The Role of Masculinity in Male Gamers' Exclusionary Treatment of Women

Open Access
Author:
Weaver, Kevin Scott
Graduate Program:
Psychology
Degree:
Doctor of Philosophy
Document Type:
Dissertation
Date of Defense:
September 08, 2016
Committee Members:
  • Theresa K. Vescio, Dissertation Advisor
  • Theresa K Vescio, Committee Chair
  • Janet Swim, Committee Member
  • Melvin Michael Mark, Committee Member
  • Lee Ann Banaszak, Outside Member
Keywords:
  • masculinity
  • gender
  • stereotypes
  • video games
  • harassment
  • discrimination
Abstract:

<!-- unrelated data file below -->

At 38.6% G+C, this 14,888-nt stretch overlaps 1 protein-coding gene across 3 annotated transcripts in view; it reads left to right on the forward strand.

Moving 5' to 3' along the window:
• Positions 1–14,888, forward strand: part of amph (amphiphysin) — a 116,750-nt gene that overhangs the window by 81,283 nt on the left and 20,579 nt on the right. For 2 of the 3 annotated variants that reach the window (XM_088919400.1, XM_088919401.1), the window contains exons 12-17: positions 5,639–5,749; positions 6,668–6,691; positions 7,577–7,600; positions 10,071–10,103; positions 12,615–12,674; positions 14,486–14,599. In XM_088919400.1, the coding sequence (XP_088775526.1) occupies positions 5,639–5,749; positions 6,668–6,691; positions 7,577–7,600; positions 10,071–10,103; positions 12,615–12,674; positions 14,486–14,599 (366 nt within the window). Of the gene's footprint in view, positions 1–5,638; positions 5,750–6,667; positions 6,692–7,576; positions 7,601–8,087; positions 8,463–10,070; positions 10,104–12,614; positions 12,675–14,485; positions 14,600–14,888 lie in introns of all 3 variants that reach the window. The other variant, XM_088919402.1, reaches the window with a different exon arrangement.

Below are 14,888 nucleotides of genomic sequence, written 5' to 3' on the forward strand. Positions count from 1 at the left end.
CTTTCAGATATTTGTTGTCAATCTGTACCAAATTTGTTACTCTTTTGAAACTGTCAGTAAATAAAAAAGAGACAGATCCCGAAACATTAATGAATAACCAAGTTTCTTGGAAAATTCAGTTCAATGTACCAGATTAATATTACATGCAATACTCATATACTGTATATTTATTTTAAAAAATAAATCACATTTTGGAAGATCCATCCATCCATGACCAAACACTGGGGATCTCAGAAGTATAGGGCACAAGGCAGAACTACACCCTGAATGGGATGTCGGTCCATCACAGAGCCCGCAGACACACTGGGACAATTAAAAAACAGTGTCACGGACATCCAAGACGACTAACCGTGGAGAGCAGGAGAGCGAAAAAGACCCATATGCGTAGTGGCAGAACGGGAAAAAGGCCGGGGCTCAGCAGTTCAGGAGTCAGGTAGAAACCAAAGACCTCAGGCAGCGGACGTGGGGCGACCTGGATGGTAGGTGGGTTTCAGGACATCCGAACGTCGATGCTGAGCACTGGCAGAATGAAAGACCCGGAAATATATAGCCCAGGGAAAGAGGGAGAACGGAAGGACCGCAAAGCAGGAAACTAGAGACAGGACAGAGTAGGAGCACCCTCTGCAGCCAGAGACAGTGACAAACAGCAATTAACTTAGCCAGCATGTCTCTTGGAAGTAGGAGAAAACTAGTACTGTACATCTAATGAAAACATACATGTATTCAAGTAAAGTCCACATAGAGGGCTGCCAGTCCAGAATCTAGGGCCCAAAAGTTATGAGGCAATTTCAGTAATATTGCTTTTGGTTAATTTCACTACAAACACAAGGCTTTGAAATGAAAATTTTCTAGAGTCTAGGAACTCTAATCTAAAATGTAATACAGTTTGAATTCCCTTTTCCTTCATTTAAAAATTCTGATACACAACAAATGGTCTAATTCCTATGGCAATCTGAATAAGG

Women are frequently harassed and excluded by men in video gaming communities, implying that many men who play video games believe women do not belong in gaming. Interestingly, while gaming as a domain has historically been male-dominated, being a “gamer” is associated with stereotypes that do not match traditional conceptions of masculinity. I hypothesized that this conflict with masculinity presents the opportunity for gamer identity to act either as a replacement for masculinity, with potentially positive outcomes, or a stigmatized identity that men conceal, with potentially negative outcomes. Across six studies, I examined how masculinity is implicated in how men embrace gamer identity, conceal gamer identity, and negatively treat women in gaming. In a correlational pilot study, gamer identity correlated with less gender role conflict and less acceptance of men’s harassment of a female gamer, whereas concealment correlated with greater sexism and more acceptance of harassment. In Studies 1a and 1b, higher gamer identity prevented men from reacting to masculinity threats with increased acceptance of the harassment of a female gamer, and higher concealment again predicted more acceptance of harassment. In Studies 2 and 3, male gamers generally showed more positive treatment of female game developers, critics, and gamers, whereas concealment predicted mixed reactions and more gender stereotyping. In Study 4, gamer identity correlated with more positive views of gamers regardless of gender, whereas concealment correlated with more negative views of gamers and in particular a diminishment of female gamers’ competence. Overall, consistent with hypotheses, gamer identity predicted more positive and accepting treatment of women, whereas concealment predicted more negative and excluding treatment of women. Some results also indicate that gamers may behave in a patronizing way towards women in gaming such that women are treated positively, but not equally.